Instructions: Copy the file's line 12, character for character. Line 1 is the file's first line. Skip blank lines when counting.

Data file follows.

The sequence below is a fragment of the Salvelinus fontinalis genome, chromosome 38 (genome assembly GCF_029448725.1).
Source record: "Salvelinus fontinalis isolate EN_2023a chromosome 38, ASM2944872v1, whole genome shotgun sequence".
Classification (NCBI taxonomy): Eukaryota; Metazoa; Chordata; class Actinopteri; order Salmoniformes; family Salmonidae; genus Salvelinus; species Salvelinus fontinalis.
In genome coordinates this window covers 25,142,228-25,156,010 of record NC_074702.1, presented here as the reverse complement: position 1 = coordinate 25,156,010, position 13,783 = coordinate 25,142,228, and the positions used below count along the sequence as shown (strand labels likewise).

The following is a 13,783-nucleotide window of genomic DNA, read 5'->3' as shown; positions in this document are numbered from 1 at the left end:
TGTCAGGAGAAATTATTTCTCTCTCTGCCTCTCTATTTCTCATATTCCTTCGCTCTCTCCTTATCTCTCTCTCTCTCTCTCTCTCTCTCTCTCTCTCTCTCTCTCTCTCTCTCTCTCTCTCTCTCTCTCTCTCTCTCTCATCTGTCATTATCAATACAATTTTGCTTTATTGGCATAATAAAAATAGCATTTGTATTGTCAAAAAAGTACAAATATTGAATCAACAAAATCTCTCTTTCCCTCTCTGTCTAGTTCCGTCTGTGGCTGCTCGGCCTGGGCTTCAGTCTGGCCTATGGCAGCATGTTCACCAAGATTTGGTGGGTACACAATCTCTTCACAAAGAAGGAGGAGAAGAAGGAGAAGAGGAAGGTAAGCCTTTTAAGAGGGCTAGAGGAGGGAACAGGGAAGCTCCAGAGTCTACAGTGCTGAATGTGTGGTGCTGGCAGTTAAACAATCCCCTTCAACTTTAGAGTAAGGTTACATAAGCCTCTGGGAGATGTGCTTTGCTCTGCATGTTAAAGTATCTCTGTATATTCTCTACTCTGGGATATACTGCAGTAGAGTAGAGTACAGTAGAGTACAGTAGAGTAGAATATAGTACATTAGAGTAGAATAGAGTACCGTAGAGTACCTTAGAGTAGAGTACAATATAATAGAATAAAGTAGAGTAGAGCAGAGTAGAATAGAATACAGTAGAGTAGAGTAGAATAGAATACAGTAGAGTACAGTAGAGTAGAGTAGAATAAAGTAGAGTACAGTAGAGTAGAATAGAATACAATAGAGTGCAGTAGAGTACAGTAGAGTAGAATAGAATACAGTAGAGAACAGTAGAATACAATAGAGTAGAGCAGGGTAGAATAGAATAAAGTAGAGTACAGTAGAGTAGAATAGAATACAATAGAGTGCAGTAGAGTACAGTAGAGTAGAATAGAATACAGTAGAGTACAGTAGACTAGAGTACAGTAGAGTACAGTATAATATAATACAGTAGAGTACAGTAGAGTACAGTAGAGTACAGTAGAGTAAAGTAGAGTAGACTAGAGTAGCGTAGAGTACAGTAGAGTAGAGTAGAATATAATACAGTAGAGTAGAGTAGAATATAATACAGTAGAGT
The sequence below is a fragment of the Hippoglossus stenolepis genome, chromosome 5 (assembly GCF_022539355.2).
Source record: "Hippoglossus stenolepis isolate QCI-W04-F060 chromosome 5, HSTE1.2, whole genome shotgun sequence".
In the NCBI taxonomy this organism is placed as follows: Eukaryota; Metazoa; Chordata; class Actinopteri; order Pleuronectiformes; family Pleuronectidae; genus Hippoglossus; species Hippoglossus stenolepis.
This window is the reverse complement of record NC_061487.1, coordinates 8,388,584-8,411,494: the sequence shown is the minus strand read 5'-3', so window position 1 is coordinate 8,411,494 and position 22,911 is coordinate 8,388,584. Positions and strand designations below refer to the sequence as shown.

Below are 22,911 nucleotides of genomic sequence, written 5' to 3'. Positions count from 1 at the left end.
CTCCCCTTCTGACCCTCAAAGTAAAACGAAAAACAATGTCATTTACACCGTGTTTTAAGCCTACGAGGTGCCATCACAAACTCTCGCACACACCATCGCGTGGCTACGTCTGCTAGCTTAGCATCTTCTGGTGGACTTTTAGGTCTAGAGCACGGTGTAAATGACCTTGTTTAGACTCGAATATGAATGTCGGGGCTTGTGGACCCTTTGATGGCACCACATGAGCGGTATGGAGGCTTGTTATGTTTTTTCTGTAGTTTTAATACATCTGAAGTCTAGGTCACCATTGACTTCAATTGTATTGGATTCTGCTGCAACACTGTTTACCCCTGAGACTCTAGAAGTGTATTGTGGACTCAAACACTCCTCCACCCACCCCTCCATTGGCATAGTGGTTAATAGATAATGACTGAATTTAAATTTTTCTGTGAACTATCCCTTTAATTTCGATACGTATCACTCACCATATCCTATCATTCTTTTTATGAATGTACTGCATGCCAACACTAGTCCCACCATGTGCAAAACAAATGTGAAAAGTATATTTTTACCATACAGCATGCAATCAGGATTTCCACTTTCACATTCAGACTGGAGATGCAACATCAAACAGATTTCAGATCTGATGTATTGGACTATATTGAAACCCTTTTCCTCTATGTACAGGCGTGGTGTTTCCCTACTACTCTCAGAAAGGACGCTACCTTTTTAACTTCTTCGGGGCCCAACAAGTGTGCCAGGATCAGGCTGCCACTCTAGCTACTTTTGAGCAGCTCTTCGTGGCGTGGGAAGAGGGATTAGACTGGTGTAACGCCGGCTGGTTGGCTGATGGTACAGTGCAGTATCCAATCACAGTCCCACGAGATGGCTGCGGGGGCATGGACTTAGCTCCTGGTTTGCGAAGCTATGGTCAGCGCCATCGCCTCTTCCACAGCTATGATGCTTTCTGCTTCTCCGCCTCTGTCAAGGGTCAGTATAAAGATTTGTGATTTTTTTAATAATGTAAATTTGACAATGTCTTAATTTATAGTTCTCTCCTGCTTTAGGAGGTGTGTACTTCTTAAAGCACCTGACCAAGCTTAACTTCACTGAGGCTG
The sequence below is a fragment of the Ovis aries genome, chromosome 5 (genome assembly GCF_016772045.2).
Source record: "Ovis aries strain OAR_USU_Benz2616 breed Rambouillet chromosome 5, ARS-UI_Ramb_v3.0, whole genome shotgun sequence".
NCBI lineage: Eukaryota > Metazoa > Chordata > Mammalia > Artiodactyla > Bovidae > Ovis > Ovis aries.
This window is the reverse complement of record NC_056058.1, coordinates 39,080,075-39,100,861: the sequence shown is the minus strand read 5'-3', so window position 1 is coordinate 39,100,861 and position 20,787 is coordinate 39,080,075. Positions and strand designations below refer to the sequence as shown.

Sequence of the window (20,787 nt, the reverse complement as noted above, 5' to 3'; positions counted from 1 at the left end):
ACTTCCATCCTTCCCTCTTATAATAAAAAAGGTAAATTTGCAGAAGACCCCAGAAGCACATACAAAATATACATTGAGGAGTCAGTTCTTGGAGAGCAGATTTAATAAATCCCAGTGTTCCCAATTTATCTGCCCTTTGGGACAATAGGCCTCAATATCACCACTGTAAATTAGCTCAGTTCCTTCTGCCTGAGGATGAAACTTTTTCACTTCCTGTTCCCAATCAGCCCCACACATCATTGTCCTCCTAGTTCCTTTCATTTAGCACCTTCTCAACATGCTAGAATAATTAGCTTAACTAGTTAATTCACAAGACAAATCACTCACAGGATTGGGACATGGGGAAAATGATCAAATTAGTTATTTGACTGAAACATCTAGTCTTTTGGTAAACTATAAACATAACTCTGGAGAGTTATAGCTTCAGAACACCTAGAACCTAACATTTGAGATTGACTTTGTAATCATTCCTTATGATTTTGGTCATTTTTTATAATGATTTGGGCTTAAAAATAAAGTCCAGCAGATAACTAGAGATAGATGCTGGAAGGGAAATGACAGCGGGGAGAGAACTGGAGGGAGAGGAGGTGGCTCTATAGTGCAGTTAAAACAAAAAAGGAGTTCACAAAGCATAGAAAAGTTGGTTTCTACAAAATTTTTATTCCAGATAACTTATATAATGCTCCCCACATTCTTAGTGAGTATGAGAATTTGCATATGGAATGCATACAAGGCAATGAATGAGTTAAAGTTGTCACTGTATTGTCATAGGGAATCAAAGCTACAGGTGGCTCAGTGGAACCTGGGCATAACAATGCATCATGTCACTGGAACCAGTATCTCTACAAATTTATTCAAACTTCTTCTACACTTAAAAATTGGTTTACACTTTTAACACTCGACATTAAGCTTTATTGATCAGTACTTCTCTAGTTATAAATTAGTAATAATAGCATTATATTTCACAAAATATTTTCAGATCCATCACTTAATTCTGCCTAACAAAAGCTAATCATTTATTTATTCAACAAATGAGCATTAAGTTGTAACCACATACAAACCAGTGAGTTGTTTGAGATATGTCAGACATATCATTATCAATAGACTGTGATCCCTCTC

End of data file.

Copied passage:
CTCCCCTTCTGACCCTCAAAGTAAAACGAAAAACAATGTCATTTACACCGTGTTTTAAGCCTACGAGGTGCCATCACAAACTCTCGCACACACCATCGCGTGGCTACGTCTGCTAGCTTAGCATCTTCTGGTGGACTTTTAGGTCTAGAGCACGGTGTAAATGACCTTGTTTAGACTCGAATATGAATGTCGGGGCTTGTGGACCCTTTGATGGCACCACATGAGCGGTATGGAGGCTTGTTATGTTTTTTCTGTAGTTTTAATACATCTGAAGTCTAGGTCACCATTGACTTCAATTGTATTGGATTCTGCTGCAACACTGTTTACCCCTGAGACTCTAGAAGTGTATTGTGGACTCAAACACTCCTCCACCCACCCCTCCATTGGCATAGTGGTTAATAGATAATGACTGAATTTAAATTTTTCTGTGAACTATCCCTTTAATTTCGATACGTATCACTCACCATATCCTATCATTCTTTTTATGAATGTACTGCATGCCAACACTAGTCCCACCATGTGCAAAACAAATGTGAAAAGTATATTTTTACCATACAGCATGCAATCAGGATTTCCACTTTCACATTCAGACTGGAGATGCAACATCAAACAGATTTCAGATCTGATGTATTGGACTATATTGAAACCCTTTTCCTCTATGTACAGGCGTGGTGTTTCCCTACTACTCTCAGAAAGGACGCTACCTTTTTAACTTCTTCGGGGCCCAACAAGTGTGCCAGGATCAGGCTGCCACTCTAGCTACTTTTGAGCAGCTCTTCGTGGCGTGGGAAGAGGGATTAGACTGGTGTAACGCCGGCTGGTTGGCTGATGGTACAGTGCAGTATCCAATCACAGTCCCACGAGATGGCTGCGGGGGCATGGACTTAGCTCCTGGTTTGCGAAGCTATGGTCAGCGCCATCGCCTCTTCCACAGCTATGATGCTTTCTGCTTCTCCGCCTCTGTCAAGGGTCAGTATAAAGATTTGTGATTTTTTTAATAATGTAAATTTGACAATGTCTTAATTTATAGTTCTCTCCTGCTTTAGGAGGTGTGTACTTCTTAAAGCACCTGACCAAGCTTAACTTCACTGAGGCTG